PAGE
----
Pocket Lisp Computer

I recently built three Lisp Badge computers with some help from my kids. I bought a hot air soldering station and learned TQFP soldering. The kids did some through-hole and SMT soldering and really enjoyed it!

The hardware assembly and debugging process was really fun, other than worrying several times that I had put too much heat into a component, or set the wrong programmable fuse. During that phase I received some advice from the board’s designer, which really helped.

I’ve learned from the hardware people at work to always order extra parts, and I did, including an extra PCB. I was half expecting to damage stuff while learning, so I was really happy that we ended up with all three boards fully working, after locating and fixing some cold solder joints.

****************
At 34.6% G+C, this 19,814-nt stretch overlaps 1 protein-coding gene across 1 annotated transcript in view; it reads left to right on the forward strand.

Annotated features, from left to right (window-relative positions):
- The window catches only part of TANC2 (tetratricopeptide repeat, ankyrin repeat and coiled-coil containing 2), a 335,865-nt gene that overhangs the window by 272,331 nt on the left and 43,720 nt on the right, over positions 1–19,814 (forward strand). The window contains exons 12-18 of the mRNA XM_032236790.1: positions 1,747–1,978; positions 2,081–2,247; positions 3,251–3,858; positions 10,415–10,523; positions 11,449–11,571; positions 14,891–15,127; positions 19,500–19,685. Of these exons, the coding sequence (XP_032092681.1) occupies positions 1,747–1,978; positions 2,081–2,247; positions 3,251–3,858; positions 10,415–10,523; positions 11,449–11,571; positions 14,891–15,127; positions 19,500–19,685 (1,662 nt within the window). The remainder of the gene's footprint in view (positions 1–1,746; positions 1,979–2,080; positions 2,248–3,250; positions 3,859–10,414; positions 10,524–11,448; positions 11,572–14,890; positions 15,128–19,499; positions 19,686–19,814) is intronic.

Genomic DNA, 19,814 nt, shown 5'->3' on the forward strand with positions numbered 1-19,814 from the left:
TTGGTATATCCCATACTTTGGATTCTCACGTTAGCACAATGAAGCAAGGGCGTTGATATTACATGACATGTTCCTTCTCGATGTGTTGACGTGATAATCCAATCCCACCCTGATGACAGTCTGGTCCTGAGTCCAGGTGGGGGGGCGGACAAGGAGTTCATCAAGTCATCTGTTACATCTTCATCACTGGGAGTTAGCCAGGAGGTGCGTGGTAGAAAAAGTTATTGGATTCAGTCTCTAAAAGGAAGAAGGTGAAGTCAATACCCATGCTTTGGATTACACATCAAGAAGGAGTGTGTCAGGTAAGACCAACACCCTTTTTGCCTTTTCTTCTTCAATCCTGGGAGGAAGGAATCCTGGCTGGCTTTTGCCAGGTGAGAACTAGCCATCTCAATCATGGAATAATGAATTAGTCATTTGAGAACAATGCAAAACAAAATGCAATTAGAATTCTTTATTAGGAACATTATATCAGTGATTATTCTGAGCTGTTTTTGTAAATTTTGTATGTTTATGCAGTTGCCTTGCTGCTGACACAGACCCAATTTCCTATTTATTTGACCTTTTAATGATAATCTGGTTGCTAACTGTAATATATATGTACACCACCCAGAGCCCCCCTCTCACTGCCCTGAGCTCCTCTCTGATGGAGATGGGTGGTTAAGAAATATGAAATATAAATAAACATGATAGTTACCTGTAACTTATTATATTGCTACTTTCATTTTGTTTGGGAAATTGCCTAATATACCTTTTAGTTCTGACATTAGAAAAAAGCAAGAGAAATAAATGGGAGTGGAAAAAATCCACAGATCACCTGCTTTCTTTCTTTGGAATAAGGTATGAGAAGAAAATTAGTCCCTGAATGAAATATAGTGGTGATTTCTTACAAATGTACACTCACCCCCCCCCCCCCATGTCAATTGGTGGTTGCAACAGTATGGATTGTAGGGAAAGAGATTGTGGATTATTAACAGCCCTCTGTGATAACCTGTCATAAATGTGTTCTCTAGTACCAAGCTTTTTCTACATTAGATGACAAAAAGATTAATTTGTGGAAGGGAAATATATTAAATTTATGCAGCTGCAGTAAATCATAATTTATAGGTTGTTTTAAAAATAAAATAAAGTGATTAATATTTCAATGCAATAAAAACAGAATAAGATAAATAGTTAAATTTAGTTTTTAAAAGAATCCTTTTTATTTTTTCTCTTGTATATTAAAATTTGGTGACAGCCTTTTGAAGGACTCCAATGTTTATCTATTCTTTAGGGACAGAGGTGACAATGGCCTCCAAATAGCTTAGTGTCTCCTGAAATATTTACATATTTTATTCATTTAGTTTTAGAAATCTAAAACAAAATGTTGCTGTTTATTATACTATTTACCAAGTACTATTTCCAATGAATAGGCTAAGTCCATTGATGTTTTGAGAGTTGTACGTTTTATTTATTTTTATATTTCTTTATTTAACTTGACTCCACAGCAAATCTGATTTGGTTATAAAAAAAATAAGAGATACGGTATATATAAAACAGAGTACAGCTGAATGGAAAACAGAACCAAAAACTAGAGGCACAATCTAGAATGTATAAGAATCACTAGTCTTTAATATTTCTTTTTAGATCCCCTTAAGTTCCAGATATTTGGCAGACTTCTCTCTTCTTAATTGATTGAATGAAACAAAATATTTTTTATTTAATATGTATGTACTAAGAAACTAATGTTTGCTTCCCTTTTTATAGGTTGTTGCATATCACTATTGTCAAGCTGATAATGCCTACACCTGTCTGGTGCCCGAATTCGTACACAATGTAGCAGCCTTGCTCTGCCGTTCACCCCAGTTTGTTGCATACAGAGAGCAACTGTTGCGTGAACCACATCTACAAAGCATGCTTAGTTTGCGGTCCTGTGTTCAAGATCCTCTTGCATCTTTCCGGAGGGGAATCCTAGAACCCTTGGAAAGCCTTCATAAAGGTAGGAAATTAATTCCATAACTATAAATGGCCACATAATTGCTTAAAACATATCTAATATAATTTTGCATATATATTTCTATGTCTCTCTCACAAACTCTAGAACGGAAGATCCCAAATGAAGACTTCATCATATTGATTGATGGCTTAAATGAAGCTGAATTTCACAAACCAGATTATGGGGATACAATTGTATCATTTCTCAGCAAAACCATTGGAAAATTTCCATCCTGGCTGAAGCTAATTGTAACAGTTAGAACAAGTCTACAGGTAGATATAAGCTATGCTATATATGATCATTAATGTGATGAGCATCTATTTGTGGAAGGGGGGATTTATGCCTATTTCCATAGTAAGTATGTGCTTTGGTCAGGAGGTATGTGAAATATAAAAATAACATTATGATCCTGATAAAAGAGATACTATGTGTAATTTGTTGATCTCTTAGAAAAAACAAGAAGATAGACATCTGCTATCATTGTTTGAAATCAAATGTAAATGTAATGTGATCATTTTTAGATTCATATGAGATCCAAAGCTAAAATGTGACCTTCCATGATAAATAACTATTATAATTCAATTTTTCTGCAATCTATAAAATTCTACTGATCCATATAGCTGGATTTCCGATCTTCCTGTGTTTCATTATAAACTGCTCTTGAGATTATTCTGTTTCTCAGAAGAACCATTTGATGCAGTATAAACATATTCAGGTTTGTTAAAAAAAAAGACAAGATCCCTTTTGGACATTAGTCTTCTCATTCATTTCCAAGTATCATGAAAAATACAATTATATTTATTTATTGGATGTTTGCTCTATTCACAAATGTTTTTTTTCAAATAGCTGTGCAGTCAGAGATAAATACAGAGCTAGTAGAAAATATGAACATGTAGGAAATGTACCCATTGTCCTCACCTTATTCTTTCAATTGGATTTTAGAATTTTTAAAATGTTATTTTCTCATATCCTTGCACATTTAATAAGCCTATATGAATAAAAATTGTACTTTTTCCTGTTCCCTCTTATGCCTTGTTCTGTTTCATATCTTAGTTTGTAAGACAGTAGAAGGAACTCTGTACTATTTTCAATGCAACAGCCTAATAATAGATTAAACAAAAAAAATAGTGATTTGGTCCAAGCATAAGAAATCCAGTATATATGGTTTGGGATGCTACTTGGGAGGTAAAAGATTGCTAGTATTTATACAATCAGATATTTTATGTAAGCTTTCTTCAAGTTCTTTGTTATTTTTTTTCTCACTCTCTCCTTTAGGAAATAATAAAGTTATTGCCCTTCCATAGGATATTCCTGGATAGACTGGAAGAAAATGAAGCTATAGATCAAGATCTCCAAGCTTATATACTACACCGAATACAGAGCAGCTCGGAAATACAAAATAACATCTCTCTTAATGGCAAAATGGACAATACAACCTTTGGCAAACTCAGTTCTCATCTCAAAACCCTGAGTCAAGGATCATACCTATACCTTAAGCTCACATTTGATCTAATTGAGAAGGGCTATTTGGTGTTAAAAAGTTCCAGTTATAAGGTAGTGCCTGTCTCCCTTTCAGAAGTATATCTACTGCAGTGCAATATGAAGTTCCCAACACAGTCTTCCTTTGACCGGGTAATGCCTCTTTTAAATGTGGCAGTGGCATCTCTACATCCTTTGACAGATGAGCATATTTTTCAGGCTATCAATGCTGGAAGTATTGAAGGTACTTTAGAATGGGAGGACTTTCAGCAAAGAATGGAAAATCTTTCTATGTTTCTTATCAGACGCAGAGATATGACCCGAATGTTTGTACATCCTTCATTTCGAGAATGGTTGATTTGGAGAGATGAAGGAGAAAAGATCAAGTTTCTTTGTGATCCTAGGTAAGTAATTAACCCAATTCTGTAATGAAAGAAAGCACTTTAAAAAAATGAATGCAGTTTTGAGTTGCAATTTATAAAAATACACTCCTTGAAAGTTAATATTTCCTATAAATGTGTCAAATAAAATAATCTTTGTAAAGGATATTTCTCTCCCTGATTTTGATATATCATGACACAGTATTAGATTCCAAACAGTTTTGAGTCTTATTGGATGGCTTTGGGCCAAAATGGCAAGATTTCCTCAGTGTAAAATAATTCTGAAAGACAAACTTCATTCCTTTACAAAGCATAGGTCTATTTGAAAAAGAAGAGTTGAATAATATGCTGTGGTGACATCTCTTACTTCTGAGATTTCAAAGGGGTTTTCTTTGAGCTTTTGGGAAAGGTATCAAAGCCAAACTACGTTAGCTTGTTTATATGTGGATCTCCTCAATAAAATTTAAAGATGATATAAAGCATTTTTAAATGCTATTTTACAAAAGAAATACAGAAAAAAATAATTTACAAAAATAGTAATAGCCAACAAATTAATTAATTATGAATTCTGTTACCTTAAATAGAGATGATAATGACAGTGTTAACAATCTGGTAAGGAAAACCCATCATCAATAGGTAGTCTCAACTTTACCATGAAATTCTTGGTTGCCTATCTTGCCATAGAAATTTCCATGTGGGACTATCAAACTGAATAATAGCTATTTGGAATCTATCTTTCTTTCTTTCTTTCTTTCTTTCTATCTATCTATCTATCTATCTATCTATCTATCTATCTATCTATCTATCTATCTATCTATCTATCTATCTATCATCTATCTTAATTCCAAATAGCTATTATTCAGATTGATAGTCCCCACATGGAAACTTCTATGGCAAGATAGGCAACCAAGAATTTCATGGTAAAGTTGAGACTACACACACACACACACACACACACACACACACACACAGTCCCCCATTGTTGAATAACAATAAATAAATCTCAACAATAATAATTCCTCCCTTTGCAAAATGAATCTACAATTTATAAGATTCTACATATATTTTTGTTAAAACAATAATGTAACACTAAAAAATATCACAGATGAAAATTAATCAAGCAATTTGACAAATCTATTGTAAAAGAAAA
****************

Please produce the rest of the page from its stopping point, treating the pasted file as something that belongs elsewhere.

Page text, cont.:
It was challenging as DIY projects go, since the Lisp Badge is not available as a kit. But ever since I saw the Technoblogy post about it, I knew I had to attempt building one, and it was worth it. Other than the display, compatible parts were all available from Digi-Key, and I got the PCBs from OSH Park.

The result is a really neat little computer. Here is a picture showing “big text” support that I added:

Three Lisp Badge computers displaying (lisp-badge) in large text split across the screens.

I also added support for building standalone on Debian (Arduino-Makefile), made the audio buzzer work, and wrote an example of how to play a tune on the buzzer. I published the changes to my sourcehut.

It’s fun to try writing small programs on the badge itself, within the constraints of its minimal uLisp REPL.

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